Ukraine can now exploit Russia’s confusion, but must plan carefully | Jack Watling

BUTafter five months of defense, Ukraine seized the initiative from the Russian armed forces and goes on the offensive. In the south, Ukrainian troops are pushing Russia’s most combat-ready combat units to Kherson and pinning them on the western bank of the Dnieper, where they can be destroyed by artillery on the spot.

In the northeast, Ukrainian forces launched a surprise counteroffensive cut ground communications north of Izyum, the base from which Russian forces attempted to advance into the Donbass, forcing Russian forces to retreat. Several key capabilities contributed to these successes. In June, the Ukrainians were unable to concentrate their forces due to the large amount of Russian artillery fielded against them, and struggled to obtain timely tactical intelligence from unmanned aerial vehicles – drones – due to Russia’s extensive electronic warfare and air defense systems.

Providing multiple launch rocket systems from the west allowed Ukraine to systematically strike at Russian ammunition depots, depriving it of guns and command posts, reducing the efficiency and coordination of Russian forces.

Equipping Ukrainian aircraft with high-speed anti-radar missiles, as well as equipping them with modern artillery systems, allowed Ukrainian troops to disable Russian air defense and electronic warfare systems in localized areas, strengthening their reconnaissance capabilities and ensuring the ability to use high-precision weapons. weapons against a wide range of tactical targets. As a result, the Ukrainian infantry was able to engage in close combat with their Russian opponents. Here, the disparity in morale and unit cohesion gives Ukraine a decisive advantage.

It is much more difficult for analysts to write about offensive operations than about defensive ones. If the outside commentators accurately predict the intent and direction of the enemy attack, the opponent must either continue with his plan against a better prepared defender or break his plan if he wants to change his approach.

However, the success of offensive operations depends on concentration, pace and surprise. If analysts discuss actual intentions, they risk undermining the basis for successful operations. Therefore, for those who understand at least a little about Ukrainian plans, it is inappropriate to comment on what they can do next.

However, for the Russians, the situation creates several problems. First, news of defeats and setbacks is spreading throughout the Russian armed forces, undermining the credibility of the chain of command and undermining the already low morale of Russian units. Although neither the Kherson Offensive nor the thrust north of Izyum are decisive in themselves, they have a broader impact on Russia’s capabilities and are likely to generate growing dissatisfaction with the conduct of the war among the Russian military and political elite.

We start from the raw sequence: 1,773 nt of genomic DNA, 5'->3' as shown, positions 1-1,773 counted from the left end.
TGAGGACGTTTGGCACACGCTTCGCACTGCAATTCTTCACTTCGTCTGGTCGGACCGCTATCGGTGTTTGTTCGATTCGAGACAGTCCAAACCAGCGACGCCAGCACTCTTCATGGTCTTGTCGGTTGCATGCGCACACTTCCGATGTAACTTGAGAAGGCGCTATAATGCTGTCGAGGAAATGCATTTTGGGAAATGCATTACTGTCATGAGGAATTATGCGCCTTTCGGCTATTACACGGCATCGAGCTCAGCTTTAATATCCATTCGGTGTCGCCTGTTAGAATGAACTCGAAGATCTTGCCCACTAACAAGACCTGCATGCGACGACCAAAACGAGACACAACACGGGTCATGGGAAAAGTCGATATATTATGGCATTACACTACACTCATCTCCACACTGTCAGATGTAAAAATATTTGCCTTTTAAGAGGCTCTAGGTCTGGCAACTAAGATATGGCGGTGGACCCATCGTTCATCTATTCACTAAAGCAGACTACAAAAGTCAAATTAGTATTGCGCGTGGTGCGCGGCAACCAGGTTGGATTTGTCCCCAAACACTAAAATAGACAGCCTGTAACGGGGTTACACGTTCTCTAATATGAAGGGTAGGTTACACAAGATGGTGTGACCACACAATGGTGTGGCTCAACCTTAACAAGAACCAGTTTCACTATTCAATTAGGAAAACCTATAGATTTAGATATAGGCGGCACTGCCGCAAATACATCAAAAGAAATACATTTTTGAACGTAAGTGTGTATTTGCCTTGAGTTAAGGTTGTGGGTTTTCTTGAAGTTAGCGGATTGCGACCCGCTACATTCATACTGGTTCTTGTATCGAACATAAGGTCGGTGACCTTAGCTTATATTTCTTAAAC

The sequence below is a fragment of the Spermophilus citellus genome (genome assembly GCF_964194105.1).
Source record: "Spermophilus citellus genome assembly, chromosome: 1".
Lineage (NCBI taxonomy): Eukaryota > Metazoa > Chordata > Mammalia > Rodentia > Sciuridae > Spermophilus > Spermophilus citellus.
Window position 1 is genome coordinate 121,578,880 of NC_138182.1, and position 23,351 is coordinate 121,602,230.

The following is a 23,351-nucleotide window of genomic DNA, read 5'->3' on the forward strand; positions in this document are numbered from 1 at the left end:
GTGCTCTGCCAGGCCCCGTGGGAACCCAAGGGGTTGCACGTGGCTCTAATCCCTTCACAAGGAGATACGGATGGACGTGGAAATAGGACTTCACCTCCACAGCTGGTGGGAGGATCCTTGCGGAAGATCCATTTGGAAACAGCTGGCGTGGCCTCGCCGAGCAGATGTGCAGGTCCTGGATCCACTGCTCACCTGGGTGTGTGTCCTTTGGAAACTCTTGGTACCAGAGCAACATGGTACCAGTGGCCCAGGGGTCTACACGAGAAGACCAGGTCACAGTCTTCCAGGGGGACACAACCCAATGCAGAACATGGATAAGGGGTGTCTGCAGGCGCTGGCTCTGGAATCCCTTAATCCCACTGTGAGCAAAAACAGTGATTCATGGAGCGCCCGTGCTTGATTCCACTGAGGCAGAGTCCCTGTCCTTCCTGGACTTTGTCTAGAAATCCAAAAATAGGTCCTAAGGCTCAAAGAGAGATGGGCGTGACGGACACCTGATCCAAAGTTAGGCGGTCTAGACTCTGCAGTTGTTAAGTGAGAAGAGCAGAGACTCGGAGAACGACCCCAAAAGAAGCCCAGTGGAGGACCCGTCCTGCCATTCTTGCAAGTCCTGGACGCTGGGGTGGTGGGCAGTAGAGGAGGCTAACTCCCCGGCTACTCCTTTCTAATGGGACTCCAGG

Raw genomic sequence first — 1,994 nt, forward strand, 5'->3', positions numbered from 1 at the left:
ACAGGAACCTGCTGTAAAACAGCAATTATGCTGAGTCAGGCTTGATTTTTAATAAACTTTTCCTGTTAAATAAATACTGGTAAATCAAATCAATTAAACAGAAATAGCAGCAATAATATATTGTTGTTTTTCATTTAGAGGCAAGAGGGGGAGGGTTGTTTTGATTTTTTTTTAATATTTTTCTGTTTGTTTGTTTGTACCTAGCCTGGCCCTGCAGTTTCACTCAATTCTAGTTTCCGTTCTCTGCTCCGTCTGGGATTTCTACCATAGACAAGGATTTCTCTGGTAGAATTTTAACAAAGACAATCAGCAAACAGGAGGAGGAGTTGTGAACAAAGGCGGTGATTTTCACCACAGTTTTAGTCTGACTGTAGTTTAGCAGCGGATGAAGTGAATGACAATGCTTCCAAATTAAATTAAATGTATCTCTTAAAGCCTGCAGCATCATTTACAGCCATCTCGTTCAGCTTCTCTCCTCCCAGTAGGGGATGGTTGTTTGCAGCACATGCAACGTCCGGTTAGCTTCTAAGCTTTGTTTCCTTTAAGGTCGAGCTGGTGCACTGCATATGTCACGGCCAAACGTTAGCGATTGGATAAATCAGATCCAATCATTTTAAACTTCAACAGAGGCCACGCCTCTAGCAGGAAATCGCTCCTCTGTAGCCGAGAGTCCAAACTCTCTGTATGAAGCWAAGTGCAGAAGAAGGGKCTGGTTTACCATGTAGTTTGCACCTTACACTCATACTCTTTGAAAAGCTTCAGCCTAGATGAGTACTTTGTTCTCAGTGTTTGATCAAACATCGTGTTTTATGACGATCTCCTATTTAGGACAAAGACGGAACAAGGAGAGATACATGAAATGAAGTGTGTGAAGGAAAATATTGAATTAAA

The biggest question for Russian commanders is whether to use counterattack reserves to try to recapture positions in the northeast, or move forces from other directions to create a more secure line.

Russian forces mobilized new units that were in the process of being trained and equipped to resume offensive operations against Donbass. If they are committed sooner, they not only risk heavy losses, but will no longer be available for further advances in the Donbas, giving way to the opportunity to seize the initiative from the Ukrainians.

Alternatively, the Russians could move troops from other directions to Ukraine. However, given the threat to their logistics, this could become chaotic and open up other gaps in their positions that could be exploited by local Ukrainian teams.

Thus, the immediate outlook for the fall fighting season is that Russian forces will suffer significant setbacks as local Ukrainian commanders use confusion and demoralization to gain ground. At the same time, however, Ukrainian units suffered significant losses, which is inevitable in offensive operations.

In this context, it is important that the political leadership of Ukraine does not push its military leaders to the limit. Ukraine should also strive to retain combat power for large-scale offensives in the future.

Ideally, Russian troops will enter the winter after a significant redeployment, with few prepared positions and vulnerable logistics, having suffered heavy losses. Constantly harassing their supply lines while forcing them to expend resources through firefights should ensure they remain cold, wet, and vulnerable to exhaustion and collapse. If this can be achieved, then Ukraine is likely to be able to make significant progress in 2023.

There are three necessary areas of work for Ukraine’s international partners. First, they must maintain a steady supply of military equipment through the winter. Secondly, they must protect themselves from unconventional Russian military actions in their states and solve humanitarian problems that will arise due to winter conditions among the civilian population of Ukraine. Third, it is vital to show the Kremlin that it faces military defeat if it persists, and start convincing Russian elites that withdrawal is the only way to avoid a worse outcome.

Jack Watling is a Senior Ground Warfare Fellow at the Royal United Services Institute (Rusi).

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